Currently I am working on a sociology assignment. Can I write A:=B (A is defined as B) in this assignment? Is this notation general in humanity assignments?

In STEM assignments, I frequently use ":=" to define things: for instance, "Pr:=probability" or "A_{i,j}:= ith resident is j years old".

  • I would guess that "=" is enough and more common.
    – Buffy
    Commented Sep 17, 2021 at 14:23
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    Explain your notation. I think that "=" notation is evil, and a very bad practice introduced by C programming, because that equality notation confounds definition or even variable overwriting with equality established through proofs, or equality being checked for validity. Other people use a different explicit notation for definition, but as long as you introduce it, I think it is fine. ":=" is a nice notation. Commented Sep 17, 2021 at 14:41
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    What is commonly used in the literature? Using new, non-standard notation is not going to make it easy to get your point across.
    – Jon Custer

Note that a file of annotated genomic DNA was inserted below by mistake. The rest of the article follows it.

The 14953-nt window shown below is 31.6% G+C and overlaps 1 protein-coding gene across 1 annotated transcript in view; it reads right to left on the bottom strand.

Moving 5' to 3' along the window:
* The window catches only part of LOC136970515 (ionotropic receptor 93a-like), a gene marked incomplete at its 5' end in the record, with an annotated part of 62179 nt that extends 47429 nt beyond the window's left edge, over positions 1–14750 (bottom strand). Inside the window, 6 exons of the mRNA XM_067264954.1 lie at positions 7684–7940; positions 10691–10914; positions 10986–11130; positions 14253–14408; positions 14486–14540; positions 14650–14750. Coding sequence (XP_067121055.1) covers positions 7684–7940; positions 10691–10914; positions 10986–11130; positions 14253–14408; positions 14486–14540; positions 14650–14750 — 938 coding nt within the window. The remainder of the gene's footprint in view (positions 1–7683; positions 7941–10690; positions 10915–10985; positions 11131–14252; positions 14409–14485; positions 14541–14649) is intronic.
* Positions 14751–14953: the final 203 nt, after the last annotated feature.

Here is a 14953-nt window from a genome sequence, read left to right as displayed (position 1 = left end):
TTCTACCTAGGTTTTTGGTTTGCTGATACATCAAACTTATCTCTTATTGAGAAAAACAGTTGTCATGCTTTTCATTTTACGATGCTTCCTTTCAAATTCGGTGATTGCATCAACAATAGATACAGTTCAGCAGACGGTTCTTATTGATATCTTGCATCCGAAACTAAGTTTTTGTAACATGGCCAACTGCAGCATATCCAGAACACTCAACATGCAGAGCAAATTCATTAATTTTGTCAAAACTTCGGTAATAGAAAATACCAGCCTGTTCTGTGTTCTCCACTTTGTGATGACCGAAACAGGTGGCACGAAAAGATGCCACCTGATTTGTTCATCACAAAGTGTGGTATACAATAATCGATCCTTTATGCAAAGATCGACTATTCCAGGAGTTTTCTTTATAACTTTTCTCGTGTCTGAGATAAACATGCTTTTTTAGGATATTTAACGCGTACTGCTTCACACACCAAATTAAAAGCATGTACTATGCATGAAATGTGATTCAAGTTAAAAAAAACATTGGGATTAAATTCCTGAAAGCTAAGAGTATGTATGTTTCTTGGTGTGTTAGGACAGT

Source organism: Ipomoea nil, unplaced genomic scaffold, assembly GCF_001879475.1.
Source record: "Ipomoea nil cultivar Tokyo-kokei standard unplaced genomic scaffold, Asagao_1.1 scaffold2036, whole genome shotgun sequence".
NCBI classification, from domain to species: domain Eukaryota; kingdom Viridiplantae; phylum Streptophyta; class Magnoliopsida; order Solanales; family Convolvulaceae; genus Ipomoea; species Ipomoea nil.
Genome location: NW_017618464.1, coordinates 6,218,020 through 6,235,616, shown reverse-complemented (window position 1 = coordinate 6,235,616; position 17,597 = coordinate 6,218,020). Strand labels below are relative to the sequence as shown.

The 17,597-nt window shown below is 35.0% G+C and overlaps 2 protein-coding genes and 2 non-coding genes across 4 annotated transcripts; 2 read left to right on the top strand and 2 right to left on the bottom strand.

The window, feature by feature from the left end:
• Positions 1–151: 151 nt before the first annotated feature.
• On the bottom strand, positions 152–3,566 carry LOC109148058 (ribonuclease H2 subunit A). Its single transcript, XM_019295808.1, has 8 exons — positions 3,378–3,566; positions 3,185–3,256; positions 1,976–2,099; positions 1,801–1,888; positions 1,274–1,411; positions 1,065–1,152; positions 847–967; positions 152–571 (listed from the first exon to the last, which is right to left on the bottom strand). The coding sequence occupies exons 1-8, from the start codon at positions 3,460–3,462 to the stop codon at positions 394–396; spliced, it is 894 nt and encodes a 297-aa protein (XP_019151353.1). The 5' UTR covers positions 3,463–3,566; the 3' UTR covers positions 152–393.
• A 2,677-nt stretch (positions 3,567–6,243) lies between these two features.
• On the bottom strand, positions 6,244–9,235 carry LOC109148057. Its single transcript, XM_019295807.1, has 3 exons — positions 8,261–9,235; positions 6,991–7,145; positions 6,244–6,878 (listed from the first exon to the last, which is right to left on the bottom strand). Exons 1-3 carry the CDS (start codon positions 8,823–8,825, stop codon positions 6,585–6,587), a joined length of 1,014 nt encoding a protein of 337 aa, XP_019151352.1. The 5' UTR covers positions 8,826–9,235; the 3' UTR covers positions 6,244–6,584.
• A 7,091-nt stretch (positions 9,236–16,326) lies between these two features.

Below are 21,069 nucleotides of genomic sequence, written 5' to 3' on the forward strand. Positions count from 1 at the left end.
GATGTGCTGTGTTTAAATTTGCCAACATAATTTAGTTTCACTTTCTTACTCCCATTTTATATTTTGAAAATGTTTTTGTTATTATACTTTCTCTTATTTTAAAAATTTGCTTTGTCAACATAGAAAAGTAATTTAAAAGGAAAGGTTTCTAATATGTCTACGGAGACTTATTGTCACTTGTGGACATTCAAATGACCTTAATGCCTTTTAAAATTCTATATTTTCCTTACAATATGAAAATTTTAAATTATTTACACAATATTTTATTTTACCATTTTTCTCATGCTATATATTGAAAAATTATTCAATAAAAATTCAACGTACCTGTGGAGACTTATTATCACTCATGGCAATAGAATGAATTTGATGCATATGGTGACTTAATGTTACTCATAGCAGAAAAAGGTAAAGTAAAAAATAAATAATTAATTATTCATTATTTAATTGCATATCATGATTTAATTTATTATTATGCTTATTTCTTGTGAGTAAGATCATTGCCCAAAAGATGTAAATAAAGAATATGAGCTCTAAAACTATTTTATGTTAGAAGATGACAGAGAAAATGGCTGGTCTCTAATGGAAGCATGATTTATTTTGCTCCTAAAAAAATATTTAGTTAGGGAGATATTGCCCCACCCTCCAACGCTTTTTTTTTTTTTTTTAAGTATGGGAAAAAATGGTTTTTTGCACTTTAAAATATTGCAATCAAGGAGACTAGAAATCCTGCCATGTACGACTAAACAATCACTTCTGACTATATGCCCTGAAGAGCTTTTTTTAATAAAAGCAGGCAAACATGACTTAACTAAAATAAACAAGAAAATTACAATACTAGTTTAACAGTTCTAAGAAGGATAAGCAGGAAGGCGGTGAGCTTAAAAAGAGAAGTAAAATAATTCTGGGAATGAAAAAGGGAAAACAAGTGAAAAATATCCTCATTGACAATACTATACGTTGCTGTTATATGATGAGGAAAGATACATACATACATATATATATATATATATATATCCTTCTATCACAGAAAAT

Commented Sep 17, 2021 at 15:23
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    For what it's worth, your A_{i,j} example strikes me as awkward from a STEM perspective. How is it supposed to be read? "A_{i,j} is defined as ith resident is j years old"? Would probably flow better if written out as a sentence using 'denotes' instead.
    – Anyon
    Commented Sep 18, 2021 at 15:48
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    It's a course assignment? (You tagged it homework.) The person you should be asking is the person who will evaluate it. I can't assign a grade to the assignment, so my opinion is pretty much value free.
    – Dan
    Commented Jan 26, 2022 at 20:33

1 Answer 1


If you want to use a notation that isn't common in that field, then you need to define it at first use. There is nothing wrong with the notation, but you can't assume that a reader will know that you mean it as a "defining" relationship rather than something else.

Moreover, in a non-technical paper, if you are only going to use such a notation a small number of times, it might be better to avoid it altogether and just use natural language to express your intent.

Note also that ":=" isn't universally used for a definition even in STEM fields. For example, in some programming languages it is used for a variable assignment and a reassignment may be permitted, depending on the language.

Even mathematicians define any new (to the field) notations.

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